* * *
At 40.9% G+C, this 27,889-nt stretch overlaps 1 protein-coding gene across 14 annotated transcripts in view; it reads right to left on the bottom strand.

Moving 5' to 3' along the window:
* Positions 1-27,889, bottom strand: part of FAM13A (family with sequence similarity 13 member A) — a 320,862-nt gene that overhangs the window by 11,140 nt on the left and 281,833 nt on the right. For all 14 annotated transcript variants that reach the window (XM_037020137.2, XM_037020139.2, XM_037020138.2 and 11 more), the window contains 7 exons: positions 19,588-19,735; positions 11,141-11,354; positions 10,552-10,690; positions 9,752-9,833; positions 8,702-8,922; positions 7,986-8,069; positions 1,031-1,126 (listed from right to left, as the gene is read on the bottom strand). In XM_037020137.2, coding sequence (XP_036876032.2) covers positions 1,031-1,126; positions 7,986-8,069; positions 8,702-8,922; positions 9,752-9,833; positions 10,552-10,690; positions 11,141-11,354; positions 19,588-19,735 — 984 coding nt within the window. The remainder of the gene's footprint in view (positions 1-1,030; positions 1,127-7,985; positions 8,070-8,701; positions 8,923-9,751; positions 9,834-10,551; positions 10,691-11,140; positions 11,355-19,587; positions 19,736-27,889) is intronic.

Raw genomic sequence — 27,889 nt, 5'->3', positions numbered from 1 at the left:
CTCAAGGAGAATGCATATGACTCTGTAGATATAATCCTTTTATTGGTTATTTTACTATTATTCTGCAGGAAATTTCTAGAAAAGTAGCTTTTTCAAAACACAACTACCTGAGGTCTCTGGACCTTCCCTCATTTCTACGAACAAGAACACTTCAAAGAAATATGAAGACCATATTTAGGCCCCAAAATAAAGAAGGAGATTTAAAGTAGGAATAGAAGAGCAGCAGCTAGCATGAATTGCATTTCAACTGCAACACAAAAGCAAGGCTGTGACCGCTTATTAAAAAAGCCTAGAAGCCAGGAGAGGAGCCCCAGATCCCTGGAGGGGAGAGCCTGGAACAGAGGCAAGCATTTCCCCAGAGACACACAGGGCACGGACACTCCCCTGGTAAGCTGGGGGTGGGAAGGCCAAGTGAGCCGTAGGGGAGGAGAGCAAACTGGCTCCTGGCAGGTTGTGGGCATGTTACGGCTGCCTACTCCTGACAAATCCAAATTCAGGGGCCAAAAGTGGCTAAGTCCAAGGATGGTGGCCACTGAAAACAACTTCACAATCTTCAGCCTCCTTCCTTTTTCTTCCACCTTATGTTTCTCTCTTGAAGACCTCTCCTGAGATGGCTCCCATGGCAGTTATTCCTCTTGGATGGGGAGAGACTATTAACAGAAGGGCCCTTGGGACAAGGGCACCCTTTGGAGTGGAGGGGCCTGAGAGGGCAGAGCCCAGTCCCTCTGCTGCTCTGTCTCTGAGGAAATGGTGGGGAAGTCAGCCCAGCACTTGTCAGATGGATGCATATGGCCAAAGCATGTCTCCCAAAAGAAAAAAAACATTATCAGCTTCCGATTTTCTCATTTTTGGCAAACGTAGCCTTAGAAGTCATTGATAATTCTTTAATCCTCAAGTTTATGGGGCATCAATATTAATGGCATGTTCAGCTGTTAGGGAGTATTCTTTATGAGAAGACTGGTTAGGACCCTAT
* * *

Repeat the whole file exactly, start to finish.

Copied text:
At 40.9% G+C, this 27,889-nt stretch overlaps 1 protein-coding gene across 14 annotated transcripts in view; it reads right to left on the bottom strand.

Moving 5' to 3' along the window:
* Positions 1-27,889, bottom strand: part of FAM13A (family with sequence similarity 13 member A) — a 320,862-nt gene that overhangs the window by 11,140 nt on the left and 281,833 nt on the right. For all 14 annotated transcript variants that reach the window (XM_037020137.2, XM_037020139.2, XM_037020138.2 and 11 more), the window contains 7 exons: positions 19,588-19,735; positions 11,141-11,354; positions 10,552-10,690; positions 9,752-9,833; positions 8,702-8,922; positions 7,986-8,069; positions 1,031-1,126 (listed from right to left, as the gene is read on the bottom strand). In XM_037020137.2, coding sequence (XP_036876032.2) covers positions 1,031-1,126; positions 7,986-8,069; positions 8,702-8,922; positions 9,752-9,833; positions 10,552-10,690; positions 11,141-11,354; positions 19,588-19,735 — 984 coding nt within the window. The remainder of the gene's footprint in view (positions 1-1,030; positions 1,127-7,985; positions 8,070-8,701; positions 8,923-9,751; positions 9,834-10,551; positions 10,691-11,140; positions 11,355-19,587; positions 19,736-27,889) is intronic.

Raw genomic sequence — 27,889 nt, 5'->3', positions numbered from 1 at the left:
CTCAAGGAGAATGCATATGACTCTGTAGATATAATCCTTTTATTGGTTATTTTACTATTATTCTGCAGGAAATTTCTAGAAAAGTAGCTTTTTCAAAACACAACTACCTGAGGTCTCTGGACCTTCCCTCATTTCTACGAACAAGAACACTTCAAAGAAATATGAAGACCATATTTAGGCCCCAAAATAAAGAAGGAGATTTAAAGTAGGAATAGAAGAGCAGCAGCTAGCATGAATTGCATTTCAACTGCAACACAAAAGCAAGGCTGTGACCGCTTATTAAAAAAGCCTAGAAGCCAGGAGAGGAGCCCCAGATCCCTGGAGGGGAGAGCCTGGAACAGAGGCAAGCATTTCCCCAGAGACACACAGGGCACGGACACTCCCCTGGTAAGCTGGGGGTGGGAAGGCCAAGTGAGCCGTAGGGGAGGAGAGCAAACTGGCTCCTGGCAGGTTGTGGGCATGTTACGGCTGCCTACTCCTGACAAATCCAAATTCAGGGGCCAAAAGTGGCTAAGTCCAAGGATGGTGGCCACTGAAAACAACTTCACAATCTTCAGCCTCCTTCCTTTTTCTTCCACCTTATGTTTCTCTCTTGAAGACCTCTCCTGAGATGGCTCCCATGGCAGTTATTCCTCTTGGATGGGGAGAGACTATTAACAGAAGGGCCCTTGGGACAAGGGCACCCTTTGGAGTGGAGGGGCCTGAGAGGGCAGAGCCCAGTCCCTCTGCTGCTCTGTCTCTGAGGAAATGGTGGGGAAGTCAGCCCAGCACTTGTCAGATGGATGCATATGGCCAAAGCATGTCTCCCAAAAGAAAAAAAACATTATCAGCTTCCGATTTTCTCATTTTTGGCAAACGTAGCCTTAGAAGTCATTGATAATTCTTTAATCCTCAAGTTTATGGGGCATCAATATTAATGGCATGTTCAGCTGTTAGGGAGTATTCTTTATGAGAAGACTGGTTAGGACCCTAT